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Plant and Soil

, Volume 416, Issue 1–2, pp 419–426 | Cite as

Can short-term litter-bag measurements predict long-term decomposition in northern forests?

  • Tim R. MooreEmail author
  • J. A. Trofymow
  • C. E. Prescott
  • B. D. Titus
  • the CIDET Working Group
Regular Article

Abstract

Background and aims

The litter-bag technique has become common in the estimation of the rates of decomposition, but in many cases the bags are incubated for only a short period, raising the issue of the extent to which short-term incubations represent long-term litter decomposition. We addressed this using 12 years of data from the CIDET study.

Methods

The CIDET study involved placement of 10 foliar litters on the soil surface and wood blocks on the soil surface and buried across temperate to subarctic Canada. Bags were retrieved 10 times over 12 years at 19 sites and the residual litter mass determined.

Results

A literature search revealed that 84% of published litter-bag studies in temperate-boreal-subarctic regions were of 3 years duration or less. The strength of the relationship between the mass loss after 1 year and later years at each CIDET site, expressed as the coefficient of determination (R 2 ) among the 12 litters, decreased with length of incubation, reaching an average of only 0.4 after 12 years. The R 2 value was inversely related to mean annual temperature. The single exponential model of mass remaining (k) declined with length of incubation, and the rate of decline varied among litter types and sites. For 3 litters at 19 sites, the 3- and 12-year k values were strongly related.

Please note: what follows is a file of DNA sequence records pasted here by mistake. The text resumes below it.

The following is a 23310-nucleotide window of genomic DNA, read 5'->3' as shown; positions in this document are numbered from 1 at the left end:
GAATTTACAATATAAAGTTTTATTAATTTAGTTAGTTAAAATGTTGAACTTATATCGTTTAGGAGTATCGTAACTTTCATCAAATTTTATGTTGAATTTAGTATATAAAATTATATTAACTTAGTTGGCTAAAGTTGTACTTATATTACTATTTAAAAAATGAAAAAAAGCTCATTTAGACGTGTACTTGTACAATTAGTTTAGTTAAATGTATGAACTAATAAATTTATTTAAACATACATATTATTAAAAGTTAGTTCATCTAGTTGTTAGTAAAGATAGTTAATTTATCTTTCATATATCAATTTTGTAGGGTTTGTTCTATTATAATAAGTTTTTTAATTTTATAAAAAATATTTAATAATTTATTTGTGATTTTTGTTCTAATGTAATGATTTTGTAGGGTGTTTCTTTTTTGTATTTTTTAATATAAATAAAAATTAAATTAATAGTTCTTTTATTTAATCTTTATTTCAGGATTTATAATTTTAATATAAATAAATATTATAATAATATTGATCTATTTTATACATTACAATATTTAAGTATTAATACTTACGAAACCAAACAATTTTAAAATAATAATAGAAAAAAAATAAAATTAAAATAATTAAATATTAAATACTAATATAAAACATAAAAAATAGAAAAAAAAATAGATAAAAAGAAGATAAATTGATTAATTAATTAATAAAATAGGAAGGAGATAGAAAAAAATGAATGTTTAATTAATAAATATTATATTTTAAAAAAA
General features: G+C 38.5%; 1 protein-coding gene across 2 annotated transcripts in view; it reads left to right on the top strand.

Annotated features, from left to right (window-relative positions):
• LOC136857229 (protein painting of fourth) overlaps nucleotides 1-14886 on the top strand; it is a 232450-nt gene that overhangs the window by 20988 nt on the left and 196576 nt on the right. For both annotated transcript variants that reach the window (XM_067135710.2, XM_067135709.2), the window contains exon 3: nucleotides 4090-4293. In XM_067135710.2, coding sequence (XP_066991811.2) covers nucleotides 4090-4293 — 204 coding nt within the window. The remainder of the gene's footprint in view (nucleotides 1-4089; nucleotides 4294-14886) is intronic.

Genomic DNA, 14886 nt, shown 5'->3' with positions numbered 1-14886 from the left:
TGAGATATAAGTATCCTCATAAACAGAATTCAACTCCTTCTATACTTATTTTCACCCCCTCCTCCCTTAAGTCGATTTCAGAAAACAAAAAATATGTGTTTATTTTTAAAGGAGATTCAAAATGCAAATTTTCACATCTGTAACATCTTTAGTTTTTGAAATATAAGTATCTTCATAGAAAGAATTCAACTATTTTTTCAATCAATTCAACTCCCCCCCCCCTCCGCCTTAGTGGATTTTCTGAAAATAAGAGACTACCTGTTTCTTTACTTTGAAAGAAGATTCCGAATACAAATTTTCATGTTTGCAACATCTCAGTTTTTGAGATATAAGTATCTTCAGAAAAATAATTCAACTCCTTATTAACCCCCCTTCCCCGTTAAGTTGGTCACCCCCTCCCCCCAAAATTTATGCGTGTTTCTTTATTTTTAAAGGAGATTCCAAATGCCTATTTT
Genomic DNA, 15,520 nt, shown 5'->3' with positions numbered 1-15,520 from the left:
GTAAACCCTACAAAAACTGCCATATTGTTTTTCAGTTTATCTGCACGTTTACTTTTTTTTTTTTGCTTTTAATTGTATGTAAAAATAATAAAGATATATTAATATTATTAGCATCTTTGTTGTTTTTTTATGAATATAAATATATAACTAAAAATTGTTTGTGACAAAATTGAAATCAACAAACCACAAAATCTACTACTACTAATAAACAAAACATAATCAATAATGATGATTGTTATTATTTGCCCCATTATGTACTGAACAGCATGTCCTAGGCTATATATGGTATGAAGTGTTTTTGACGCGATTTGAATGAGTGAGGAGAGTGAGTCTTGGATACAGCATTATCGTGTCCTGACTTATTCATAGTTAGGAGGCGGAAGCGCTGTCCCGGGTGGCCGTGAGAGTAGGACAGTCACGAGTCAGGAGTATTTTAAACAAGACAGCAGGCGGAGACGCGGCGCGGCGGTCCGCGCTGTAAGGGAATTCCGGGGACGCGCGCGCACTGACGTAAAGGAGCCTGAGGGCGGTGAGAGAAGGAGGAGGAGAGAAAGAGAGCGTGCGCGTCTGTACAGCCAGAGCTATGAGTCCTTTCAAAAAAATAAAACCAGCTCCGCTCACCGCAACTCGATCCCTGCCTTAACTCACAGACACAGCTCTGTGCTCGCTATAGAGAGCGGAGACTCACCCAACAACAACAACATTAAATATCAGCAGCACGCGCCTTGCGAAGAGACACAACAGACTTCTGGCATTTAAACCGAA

Conclusions

These results show that caution should be exercised when extrapolating short-term litter-bag studies (e.g. < 3 years), particularly in temperate climates.

Keywords

Litter-bags Decomposition Forest soils Litter Canadian Intersite decomposition experiment 

Notes

Acknowledgements

Climate station data were provided by Environment Canada, Atmospheric and Environment Services. We acknowledge all members of the CIDET Working Group, without whom this study and analysis would not have been possible: D. Anderson (University of Saskatchewan, SK), C. Camiré (Université Laval, PQ), L. Duchesne (Canadian Forest Service, ON), J. Fyles (McGill University, PQ), L. Kozak (University of Saskatchewan, SK), M. Kranabetter (Ministry of Forests, BC), I. Morrison (Canadian Forest Service, ON), M. Siltanen (Canadian Forest Service, AB), S. Smith (Agriculture Canada, BC), S. Visser (University of Calgary, AB), R. Wein (University of Alberta, AB), and D. White (Dept. Indian and Northern Affairs, YK). More information on CIDET, including a complete list of publications, is available at: http://cfs.nrcan.gc.ca/projects/76. The contribution of R. Ferris and other technical staff and students at the Pacific Forestry Centre is gratefully acknowledged. TRM was supported by the Natural Sciences and Engineering Research Council of Canada. We thank B. Berg and an anonymous reviewer for useful comments on the manuscript.

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Copyright information

© Springer International Publishing Switzerland 2017

Authors and Affiliations

  • Tim R. Moore
    • 1
    Email author
  • J. A. Trofymow
    • 2
    • 3
  • C. E. Prescott
    • 4
  • B. D. Titus
    • 2
  • the CIDET Working Group
  1. 1.Department of Geography and Global Environmental and Climate Change CentreMcGill UniversityQCCanada
  2. 2.Natural Resources CanadaCanadian Forest ServiceVictoriaCanada
  3. 3.Department BiologyUniversity of VictoriaVictoriaCanada
  4. 4.Department of Forest and Conservation SciencesUniversity of British ColumbiaVancouverCanada

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